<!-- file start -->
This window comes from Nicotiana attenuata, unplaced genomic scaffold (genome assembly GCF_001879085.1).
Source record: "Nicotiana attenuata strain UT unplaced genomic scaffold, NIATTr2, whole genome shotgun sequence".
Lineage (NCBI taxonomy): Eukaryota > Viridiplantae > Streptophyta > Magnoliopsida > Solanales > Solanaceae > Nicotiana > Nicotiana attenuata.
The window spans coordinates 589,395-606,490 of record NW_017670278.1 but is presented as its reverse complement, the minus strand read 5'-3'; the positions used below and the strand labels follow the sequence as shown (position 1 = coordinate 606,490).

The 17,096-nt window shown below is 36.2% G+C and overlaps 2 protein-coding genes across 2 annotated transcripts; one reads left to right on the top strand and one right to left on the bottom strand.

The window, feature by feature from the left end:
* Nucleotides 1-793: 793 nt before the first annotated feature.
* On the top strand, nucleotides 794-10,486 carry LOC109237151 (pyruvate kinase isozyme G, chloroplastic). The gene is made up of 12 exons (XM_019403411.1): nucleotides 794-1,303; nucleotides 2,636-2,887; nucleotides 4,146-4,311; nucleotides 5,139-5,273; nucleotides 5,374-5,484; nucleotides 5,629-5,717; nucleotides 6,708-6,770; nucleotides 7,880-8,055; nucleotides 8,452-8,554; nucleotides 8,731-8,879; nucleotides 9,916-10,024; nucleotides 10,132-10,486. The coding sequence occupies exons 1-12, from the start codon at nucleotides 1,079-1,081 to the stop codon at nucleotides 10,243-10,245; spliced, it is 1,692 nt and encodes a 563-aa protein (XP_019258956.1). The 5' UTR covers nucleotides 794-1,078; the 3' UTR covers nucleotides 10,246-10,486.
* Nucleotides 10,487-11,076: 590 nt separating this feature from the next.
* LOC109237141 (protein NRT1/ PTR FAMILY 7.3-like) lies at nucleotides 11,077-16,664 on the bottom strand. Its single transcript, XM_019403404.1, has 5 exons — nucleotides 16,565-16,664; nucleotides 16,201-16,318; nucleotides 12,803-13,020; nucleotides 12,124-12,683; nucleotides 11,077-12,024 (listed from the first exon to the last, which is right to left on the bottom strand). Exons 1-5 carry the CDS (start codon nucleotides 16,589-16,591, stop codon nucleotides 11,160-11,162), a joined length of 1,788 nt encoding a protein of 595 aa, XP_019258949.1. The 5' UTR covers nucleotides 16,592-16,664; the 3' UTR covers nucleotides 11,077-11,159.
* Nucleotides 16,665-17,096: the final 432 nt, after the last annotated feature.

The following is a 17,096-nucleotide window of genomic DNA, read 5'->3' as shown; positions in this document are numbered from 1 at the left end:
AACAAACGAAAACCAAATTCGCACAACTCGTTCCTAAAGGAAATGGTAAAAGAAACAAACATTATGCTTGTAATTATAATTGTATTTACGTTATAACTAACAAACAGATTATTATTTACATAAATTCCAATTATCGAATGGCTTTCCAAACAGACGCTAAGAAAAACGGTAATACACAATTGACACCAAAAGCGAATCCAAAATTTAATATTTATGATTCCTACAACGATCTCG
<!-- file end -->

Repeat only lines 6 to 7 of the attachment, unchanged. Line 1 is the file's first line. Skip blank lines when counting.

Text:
The window, feature by feature from the left end:
* Nucleotides 1-793: 793 nt before the first annotated feature.